The UK government should reverse proposals to move the normal minimum pension age (NMPA) to 57 to prevent complicated rules coming into force, according to Jon Greer, head of retirement policy at Quilter.
The government announced in February it was to press ahead with proposals aimed at increasing the age at which people can access private pension savings, from 55 to 57.
It was argued in the latest government's consultation that increasing this pension age reflected increases in longevity and changing expectations of how long we will remain in work and in retirement.
If you are worried about the longevity of people’s pension pots and people accessing their savings too early, you would not move the NMPA to 57."
However, Greer believes the change has been ill-thought through, with scant evidence that the change would alter behaviour and that the government should reconsider its position.
"We appreciate the theory behind the change to 57 and the government's concerns around people having enough to live off in retirement," he said. "However, if you are worried about the longevity of people's pension pots and people accessing their savings too early, you would not move the NMPA to 57.
"Looking at the data and it would appear a large number of people with sub-scale pensions simply cash in their pot at the earliest possible opportunity. According to the latest retirement income data from the FCA, 55% of pension plans accessed for the first time are withdrawn fully overall, with 75% of those withdrawals done by people aged 55-64. Giving them an extra two years of saving isn't going to change behaviour and will do very little for their prosperity."
Greer added: "The current government also made clear it sees the 10-year gap between the NMPA and state pension age as appropriate ‘in principle', but it does not seem they are overly convinced themselves as it does not intend to link NMPA rises automatically to state pension age increases ‘at this time'."
The recent consultation also stated that individuals with a protected pension age of 55 who wish to transfer could only retain this benefit as a result of a block transfer. Greer argued that given the number of people who may have an unqualified right to take benefits at 55 is more than the treasury may have anticipated, and this change may pose some unintended complexity to the DWPs efforts to help consolidate small pots.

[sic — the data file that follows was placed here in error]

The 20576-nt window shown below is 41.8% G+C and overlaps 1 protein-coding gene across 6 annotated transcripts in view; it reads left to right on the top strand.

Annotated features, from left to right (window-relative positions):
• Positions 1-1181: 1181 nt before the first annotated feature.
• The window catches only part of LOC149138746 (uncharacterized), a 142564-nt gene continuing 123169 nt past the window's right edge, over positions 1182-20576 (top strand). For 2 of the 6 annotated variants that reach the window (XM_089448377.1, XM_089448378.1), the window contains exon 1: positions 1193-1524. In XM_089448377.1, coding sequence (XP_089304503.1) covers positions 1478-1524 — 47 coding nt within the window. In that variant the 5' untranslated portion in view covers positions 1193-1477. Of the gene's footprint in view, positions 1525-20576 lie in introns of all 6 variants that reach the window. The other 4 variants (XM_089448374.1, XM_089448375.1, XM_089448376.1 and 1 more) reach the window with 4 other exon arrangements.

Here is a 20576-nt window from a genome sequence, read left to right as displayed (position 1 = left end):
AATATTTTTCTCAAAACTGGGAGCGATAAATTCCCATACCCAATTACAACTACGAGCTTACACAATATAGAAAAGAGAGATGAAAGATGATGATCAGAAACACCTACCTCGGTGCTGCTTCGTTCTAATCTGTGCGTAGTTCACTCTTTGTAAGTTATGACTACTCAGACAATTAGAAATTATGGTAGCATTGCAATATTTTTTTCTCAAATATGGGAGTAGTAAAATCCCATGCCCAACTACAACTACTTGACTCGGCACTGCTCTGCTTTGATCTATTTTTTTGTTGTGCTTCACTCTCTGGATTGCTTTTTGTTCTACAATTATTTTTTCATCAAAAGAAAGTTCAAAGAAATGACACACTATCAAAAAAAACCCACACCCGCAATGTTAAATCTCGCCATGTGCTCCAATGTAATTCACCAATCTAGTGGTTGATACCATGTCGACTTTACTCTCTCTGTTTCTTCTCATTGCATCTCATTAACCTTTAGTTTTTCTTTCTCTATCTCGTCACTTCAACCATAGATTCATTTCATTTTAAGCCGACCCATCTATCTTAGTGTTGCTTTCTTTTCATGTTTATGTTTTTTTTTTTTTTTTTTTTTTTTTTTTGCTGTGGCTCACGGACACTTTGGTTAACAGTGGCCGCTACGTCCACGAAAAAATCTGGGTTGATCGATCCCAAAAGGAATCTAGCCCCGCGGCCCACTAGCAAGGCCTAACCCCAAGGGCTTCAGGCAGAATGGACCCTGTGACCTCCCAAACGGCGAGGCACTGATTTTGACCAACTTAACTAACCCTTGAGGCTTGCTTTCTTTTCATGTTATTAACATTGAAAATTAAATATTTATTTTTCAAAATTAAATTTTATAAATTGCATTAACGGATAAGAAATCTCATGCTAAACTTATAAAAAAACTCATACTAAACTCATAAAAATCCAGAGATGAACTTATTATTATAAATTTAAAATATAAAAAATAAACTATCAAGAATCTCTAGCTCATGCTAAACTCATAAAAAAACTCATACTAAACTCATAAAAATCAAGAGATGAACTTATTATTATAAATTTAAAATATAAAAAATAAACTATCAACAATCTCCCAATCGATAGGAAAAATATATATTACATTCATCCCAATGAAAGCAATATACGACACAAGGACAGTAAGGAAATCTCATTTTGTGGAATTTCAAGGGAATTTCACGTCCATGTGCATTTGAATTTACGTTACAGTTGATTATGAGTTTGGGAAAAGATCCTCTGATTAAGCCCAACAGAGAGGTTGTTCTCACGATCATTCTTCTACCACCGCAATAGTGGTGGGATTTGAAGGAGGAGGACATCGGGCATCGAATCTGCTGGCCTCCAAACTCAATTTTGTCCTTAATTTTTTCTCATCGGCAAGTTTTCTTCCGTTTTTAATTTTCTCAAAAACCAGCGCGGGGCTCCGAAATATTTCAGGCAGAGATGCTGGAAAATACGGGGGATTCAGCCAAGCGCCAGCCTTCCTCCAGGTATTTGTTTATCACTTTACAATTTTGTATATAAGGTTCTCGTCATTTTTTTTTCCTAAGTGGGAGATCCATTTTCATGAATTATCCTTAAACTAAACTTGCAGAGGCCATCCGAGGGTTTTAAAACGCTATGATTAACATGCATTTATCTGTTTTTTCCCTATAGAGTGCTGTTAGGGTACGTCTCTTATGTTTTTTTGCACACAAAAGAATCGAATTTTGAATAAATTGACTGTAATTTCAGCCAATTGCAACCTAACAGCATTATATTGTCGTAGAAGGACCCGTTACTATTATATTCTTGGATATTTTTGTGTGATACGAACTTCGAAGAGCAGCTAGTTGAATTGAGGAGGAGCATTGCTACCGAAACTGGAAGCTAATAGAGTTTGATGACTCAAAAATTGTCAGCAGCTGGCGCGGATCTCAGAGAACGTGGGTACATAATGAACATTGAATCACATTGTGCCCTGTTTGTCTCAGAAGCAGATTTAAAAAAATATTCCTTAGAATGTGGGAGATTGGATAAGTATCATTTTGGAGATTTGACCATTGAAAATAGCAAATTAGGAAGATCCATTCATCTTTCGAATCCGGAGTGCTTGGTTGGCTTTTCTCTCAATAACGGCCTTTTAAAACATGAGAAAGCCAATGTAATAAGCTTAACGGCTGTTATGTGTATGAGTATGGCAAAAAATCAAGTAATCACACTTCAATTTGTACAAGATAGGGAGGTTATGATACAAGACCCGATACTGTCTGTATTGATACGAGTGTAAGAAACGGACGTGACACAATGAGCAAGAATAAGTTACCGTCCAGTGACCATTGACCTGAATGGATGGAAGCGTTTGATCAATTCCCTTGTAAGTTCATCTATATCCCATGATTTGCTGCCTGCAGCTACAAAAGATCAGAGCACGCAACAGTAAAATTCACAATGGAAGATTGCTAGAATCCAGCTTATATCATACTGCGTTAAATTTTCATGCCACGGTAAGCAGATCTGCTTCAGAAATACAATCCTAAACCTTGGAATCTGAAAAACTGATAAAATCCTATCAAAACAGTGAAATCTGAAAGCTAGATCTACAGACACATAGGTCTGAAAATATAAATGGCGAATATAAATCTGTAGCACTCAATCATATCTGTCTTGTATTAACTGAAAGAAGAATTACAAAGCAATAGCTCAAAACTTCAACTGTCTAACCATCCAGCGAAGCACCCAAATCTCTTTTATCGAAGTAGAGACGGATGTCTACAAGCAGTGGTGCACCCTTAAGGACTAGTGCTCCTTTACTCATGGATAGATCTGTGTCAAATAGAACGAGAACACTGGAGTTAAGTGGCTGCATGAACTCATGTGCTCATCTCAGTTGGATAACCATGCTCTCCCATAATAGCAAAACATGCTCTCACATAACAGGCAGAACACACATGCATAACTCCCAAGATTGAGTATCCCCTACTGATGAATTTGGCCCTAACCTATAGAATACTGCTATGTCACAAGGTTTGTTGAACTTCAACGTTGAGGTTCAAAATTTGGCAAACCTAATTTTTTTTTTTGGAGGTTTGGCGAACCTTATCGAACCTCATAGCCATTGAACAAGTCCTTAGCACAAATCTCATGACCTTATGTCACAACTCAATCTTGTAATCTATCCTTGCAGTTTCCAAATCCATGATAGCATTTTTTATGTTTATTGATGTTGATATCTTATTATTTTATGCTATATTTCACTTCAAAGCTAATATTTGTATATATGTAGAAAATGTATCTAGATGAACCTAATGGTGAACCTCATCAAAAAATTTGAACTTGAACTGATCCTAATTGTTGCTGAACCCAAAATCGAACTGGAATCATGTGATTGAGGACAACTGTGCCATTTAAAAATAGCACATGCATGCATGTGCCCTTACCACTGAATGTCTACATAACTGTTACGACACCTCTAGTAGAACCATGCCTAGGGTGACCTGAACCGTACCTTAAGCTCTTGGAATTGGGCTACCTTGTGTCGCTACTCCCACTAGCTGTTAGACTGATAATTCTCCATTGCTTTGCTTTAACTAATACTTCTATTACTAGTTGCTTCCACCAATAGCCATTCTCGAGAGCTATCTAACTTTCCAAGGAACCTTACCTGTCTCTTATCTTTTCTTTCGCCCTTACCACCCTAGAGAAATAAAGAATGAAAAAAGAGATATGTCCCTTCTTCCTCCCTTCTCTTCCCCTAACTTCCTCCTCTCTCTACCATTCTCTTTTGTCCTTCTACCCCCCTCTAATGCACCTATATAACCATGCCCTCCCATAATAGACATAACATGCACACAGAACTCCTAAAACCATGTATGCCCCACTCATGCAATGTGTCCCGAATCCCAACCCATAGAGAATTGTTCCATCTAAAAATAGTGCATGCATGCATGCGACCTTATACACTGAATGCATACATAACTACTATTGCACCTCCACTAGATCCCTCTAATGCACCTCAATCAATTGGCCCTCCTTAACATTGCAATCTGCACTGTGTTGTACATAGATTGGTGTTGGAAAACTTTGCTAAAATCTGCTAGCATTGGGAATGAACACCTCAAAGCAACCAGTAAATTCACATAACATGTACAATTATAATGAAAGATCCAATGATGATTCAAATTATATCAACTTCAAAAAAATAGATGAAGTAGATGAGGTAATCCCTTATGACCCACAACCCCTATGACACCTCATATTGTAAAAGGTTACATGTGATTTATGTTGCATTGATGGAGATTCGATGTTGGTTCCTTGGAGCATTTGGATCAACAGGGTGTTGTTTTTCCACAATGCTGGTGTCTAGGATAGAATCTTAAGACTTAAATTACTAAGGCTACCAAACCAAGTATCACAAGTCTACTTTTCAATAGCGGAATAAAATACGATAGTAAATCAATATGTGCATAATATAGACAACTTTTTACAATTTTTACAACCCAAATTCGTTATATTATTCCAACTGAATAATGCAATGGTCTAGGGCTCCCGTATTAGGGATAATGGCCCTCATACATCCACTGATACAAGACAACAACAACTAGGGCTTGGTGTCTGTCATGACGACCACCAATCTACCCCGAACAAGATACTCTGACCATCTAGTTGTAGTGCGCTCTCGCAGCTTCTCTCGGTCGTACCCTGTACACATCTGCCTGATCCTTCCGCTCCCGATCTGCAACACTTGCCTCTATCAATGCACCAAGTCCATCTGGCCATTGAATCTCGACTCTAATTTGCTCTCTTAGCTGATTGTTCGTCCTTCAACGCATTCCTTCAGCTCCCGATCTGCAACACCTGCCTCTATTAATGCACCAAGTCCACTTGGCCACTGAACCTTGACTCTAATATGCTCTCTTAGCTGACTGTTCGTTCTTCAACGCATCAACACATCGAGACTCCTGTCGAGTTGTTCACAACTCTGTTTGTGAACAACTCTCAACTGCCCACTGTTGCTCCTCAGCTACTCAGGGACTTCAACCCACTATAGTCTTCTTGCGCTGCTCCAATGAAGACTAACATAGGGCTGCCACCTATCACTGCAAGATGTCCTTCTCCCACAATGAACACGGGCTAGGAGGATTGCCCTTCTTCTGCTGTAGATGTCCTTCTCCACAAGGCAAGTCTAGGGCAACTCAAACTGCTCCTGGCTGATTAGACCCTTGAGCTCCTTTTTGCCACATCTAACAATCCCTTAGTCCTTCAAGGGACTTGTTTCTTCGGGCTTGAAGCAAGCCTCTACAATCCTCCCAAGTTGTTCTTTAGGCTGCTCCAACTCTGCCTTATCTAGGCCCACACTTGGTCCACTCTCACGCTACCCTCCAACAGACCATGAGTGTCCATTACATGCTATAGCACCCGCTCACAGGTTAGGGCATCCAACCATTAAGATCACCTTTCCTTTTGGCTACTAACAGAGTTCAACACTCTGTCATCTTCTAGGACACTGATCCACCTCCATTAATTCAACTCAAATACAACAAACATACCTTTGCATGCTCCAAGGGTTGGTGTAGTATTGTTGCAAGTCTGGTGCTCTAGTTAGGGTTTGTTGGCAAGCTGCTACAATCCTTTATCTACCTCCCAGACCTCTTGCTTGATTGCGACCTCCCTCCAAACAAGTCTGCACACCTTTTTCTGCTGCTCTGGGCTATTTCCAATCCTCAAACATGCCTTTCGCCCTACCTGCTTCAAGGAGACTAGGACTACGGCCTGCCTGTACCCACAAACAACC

"The DWP's Small Pots Working Group has done some initial good work around the consolidation of small pension pots. However, the proposed NMPA rules effectively remove a benefit should a member wish to transfer to a more appropriate pension scheme and goes completely against the DWP's work. This risks leaving people stranded in more expensive or inflexible pensions just to safeguard the age benefit.
"The Pensions Minister himself said ‘scheme members should benefit from an efficient, competitive and transparent workplace pensions system. This will continue to underpin our approach to consolidation of small pots and member protection, including charges being controlled effectively.' As such, the NMPA rule change presents challenges that will need addressed.
"Given early indications suggest a significant number will qualify for a protected age of 55, perhaps the government has underestimated the number of people the change to the NMPA is going to capture, and therefore how complex retirement planning will become in future. But essentially, the rules around block transfers complicate things considerably and as such need a rethink if the government is to proceed with this change."
Greer argued there are two alternatives the government should consider in place of its current approach - either keep the NMPA at 55 or remove proposed transitional protections and move everyone to 57.
"The easiest thing to do is to keep the NMPA at 55 and given the complexities the change introduces, would be the sensible thing for the government to do. A number of schemes would breathe a sigh of relief here as it will be challenging to implement and communicate to members. It would also prevent the unnecessary further complication of pensions - an industry that already suffers at the hands of difficult to understand rules and legislation.
"If the government is certain it wants to proceed down the road of increasing the NMPA, then it would arguably be better just to move everyone to 57 and do away with any proposed transitional protections. This will make the change easier to understand and limit the unintended consequences, although thorough communication will be required for those it has the biggest direct impact on."